The Problem in Social Media Marketing

Have you seen the 2010 edition of the Edelman Trust Barometer? I have – and frankly, it has me worried. Specifically the precipitous drop in trust among friends/peers is a concern. I think this drop in trust has three root causes.

In the AdAge article about this, Richard Edelman attributes this drop in trust to a “sign of the times” and I agree that’s a contributing factor, but there is much more to this plunge. I think it’s a direct result of social media marketing. Yes, the mere fact of abusing SM channels (which are p to p conversational channels) with marketing messages causes everyone participating to trust less. Finally, the definition of what a “friend” is has been bastardized by Twitter, FB, etc.

I am a hardliner on “pay-per-post” and “crowds-for-hire” to go out and review things – I just think it is wrong. The term “Sponsored Conversation” is an oxymoron.

I think commercial endorsements (especially outside of their specific field of expertise) are bad for big bloggers, even if it does get them paid. It makes me (and everyone else) think less of them. I don’t think much of “influencer marketing” schemes.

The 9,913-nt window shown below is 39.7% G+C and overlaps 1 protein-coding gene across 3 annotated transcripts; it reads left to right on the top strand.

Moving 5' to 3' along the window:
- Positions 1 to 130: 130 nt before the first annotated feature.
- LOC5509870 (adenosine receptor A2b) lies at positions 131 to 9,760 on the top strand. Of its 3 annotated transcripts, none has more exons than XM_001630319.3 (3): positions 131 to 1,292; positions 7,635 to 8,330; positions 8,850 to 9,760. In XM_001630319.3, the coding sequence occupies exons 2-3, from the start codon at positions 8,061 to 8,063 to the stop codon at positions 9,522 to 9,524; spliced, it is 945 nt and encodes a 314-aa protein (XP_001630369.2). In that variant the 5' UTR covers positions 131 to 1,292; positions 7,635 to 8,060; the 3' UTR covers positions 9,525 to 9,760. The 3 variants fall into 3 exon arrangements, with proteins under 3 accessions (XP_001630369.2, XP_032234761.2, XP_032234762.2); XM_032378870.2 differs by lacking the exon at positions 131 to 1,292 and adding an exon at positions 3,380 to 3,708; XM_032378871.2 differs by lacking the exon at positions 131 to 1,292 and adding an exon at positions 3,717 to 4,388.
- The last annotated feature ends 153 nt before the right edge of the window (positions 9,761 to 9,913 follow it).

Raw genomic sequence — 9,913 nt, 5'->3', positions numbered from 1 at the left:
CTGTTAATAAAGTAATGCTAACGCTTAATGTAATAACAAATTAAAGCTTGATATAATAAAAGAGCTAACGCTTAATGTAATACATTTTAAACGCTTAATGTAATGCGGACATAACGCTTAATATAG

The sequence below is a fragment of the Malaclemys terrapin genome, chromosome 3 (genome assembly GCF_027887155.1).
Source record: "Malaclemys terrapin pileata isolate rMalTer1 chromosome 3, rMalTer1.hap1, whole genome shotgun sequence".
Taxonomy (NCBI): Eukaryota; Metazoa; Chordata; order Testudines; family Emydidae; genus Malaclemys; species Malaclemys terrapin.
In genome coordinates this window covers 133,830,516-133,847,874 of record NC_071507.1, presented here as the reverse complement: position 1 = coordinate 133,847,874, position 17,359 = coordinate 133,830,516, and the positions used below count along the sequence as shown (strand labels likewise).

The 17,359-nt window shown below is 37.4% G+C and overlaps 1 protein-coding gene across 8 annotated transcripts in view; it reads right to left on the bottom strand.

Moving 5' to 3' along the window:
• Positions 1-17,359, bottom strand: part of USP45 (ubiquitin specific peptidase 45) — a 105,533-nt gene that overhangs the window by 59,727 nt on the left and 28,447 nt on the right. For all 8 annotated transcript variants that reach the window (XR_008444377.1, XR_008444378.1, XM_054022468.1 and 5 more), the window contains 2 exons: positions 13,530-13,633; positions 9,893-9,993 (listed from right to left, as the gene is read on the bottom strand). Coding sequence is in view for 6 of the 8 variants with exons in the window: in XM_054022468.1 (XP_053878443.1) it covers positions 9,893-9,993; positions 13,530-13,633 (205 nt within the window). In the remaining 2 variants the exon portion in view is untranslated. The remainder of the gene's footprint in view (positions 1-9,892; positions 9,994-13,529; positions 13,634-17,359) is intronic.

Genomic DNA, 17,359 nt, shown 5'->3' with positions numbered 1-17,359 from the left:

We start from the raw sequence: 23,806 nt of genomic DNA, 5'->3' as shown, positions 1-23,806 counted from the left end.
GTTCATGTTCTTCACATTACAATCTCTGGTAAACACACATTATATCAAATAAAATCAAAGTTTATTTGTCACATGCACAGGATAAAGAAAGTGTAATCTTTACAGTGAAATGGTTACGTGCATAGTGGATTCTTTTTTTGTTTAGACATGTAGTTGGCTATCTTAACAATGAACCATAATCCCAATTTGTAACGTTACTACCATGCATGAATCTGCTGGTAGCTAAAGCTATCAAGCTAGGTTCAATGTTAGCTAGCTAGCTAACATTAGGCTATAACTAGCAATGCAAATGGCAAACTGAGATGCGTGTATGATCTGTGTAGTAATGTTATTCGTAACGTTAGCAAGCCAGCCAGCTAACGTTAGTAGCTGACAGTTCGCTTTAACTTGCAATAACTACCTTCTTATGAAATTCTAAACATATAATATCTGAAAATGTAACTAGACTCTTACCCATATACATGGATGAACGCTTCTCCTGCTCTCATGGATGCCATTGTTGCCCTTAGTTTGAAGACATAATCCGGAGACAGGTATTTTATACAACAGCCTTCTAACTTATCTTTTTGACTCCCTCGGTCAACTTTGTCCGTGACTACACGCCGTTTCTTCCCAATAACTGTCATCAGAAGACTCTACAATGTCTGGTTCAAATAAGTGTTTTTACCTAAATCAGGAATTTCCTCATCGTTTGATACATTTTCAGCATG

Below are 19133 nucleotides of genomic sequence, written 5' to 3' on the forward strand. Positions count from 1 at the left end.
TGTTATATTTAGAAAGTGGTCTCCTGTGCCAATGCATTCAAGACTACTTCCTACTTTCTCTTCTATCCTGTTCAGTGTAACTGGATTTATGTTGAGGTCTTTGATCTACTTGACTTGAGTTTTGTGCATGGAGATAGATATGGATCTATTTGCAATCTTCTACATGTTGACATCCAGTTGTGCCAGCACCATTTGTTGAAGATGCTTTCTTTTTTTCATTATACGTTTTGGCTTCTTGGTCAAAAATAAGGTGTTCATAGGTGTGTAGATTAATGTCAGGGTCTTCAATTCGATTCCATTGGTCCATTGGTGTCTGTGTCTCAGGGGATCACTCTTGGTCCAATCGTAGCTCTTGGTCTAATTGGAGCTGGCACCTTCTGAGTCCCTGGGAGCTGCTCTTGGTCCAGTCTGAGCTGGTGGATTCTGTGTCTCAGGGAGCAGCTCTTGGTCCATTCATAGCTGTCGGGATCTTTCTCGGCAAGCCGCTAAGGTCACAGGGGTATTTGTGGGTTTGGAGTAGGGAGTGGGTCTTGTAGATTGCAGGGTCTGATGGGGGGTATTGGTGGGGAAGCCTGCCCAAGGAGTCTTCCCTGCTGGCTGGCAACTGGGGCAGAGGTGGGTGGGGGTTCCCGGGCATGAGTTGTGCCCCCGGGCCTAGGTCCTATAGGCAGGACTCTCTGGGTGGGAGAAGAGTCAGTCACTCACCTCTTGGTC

Our business (MotiveQuest) depends on people having real, organic, honest conversations with each other on the web. We collect and analyze these conversations to understand why people do what they do. Our clients pay for these ideas, insights and recommendations to help grow their business. This only works if we don’t WRECK social media by using it to try to sell stuff to people.

Tom O’Brien
@tomob

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4 Responses to The Problem in Social Media Marketing

  1. I never thought I would agree with this opinion, but I’m starting to see things differently.

  2. […] Read more here: The Problem in Social Media Marketing « A Human Voice […]

  3. David Hall says:

    This is an interesting take on things, thanks for promoting responsible marketing…hopefully people start to catch on.

  4. ecairn says:

    Thanks for the article.
    I think this mainly comes from marketer managing social media as “one huge channel” and spamming it instead of approaching it as a myriad of communities.

    It’s great for a brand to dialog with its core communities in facebook or blogs. They are part of the eco system and should initiate conversations and learn.
    What’s not so great is when brands or individual go for 100 000’s of friends or follower and spam the entire system.
    Best

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